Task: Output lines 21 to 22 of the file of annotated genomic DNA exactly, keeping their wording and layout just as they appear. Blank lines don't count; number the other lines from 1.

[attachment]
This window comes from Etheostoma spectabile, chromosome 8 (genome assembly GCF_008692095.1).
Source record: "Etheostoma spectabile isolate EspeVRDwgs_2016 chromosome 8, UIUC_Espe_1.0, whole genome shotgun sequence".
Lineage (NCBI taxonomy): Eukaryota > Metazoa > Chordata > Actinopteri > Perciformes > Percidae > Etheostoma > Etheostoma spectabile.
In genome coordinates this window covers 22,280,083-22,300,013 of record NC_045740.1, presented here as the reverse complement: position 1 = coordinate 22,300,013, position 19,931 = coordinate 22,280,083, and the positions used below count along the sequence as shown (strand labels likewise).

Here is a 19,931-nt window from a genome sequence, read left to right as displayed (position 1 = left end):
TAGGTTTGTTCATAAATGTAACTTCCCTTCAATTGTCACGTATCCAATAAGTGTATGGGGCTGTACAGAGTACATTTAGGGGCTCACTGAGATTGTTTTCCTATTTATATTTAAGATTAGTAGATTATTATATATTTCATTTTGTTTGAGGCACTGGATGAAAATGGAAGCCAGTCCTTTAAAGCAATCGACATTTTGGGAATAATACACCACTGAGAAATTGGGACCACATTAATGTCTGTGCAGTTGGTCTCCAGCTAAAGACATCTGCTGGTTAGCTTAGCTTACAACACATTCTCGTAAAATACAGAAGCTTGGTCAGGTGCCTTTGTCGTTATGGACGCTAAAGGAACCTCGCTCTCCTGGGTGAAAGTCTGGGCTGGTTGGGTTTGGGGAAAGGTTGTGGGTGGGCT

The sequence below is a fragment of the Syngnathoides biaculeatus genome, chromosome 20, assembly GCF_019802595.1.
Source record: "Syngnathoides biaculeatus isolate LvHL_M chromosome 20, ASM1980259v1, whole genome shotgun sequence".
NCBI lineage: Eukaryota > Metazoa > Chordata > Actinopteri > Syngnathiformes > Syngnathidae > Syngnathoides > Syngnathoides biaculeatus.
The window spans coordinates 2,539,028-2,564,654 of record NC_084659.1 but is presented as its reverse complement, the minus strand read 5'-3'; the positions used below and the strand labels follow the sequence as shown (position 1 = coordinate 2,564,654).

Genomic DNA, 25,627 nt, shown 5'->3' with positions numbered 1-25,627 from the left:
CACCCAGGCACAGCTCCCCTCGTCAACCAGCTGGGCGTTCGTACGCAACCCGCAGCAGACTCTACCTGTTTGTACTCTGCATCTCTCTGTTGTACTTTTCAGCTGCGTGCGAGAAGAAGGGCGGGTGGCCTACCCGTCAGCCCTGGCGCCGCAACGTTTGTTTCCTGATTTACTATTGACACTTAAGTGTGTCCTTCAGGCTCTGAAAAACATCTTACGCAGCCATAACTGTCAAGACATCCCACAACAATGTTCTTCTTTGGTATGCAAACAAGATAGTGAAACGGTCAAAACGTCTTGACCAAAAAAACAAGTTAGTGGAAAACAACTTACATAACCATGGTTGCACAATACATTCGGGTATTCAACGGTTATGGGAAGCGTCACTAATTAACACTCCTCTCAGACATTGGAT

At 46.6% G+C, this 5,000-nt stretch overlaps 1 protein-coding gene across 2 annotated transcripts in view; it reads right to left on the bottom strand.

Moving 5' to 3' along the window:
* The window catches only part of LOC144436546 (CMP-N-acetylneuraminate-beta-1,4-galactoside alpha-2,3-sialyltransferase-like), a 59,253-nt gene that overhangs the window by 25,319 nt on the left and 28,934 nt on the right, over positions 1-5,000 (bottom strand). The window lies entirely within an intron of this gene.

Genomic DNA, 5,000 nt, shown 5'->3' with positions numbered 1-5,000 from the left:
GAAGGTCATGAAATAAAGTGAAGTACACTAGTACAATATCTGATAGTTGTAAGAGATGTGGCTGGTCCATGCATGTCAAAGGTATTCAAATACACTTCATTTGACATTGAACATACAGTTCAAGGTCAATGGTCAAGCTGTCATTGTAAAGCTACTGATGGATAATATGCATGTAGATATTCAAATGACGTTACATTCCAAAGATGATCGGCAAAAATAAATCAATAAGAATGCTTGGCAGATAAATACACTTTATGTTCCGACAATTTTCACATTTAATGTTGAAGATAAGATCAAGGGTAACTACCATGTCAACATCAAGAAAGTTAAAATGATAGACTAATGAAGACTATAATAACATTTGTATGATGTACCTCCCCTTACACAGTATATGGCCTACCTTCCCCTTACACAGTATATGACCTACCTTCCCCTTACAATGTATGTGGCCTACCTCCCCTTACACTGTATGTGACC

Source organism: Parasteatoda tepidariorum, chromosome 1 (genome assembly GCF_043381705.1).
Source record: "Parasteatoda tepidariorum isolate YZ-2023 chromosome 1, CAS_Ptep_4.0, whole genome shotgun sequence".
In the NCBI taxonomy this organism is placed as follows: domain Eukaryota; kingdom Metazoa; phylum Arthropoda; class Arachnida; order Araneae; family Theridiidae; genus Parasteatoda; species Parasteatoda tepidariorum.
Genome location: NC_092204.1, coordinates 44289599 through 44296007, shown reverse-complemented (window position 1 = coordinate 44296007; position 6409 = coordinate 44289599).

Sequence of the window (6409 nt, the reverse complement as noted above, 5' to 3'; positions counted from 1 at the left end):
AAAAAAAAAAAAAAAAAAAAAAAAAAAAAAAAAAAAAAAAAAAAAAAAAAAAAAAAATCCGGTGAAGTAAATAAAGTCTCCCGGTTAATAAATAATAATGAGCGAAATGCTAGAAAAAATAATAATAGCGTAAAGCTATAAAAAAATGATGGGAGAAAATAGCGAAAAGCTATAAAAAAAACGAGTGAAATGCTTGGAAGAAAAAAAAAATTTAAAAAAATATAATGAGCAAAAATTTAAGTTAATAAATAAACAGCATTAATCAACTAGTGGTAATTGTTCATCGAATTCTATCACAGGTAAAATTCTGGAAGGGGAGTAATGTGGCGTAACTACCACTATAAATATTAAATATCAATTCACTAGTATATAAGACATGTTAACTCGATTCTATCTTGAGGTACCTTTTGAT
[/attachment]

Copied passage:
Genome location: NC_092204.1, coordinates 44289599 through 44296007, shown reverse-complemented (window position 1 = coordinate 44296007; position 6409 = coordinate 44289599).

Sequence of the window (6409 nt, the reverse complement as noted above, 5' to 3'; positions counted from 1 at the left end):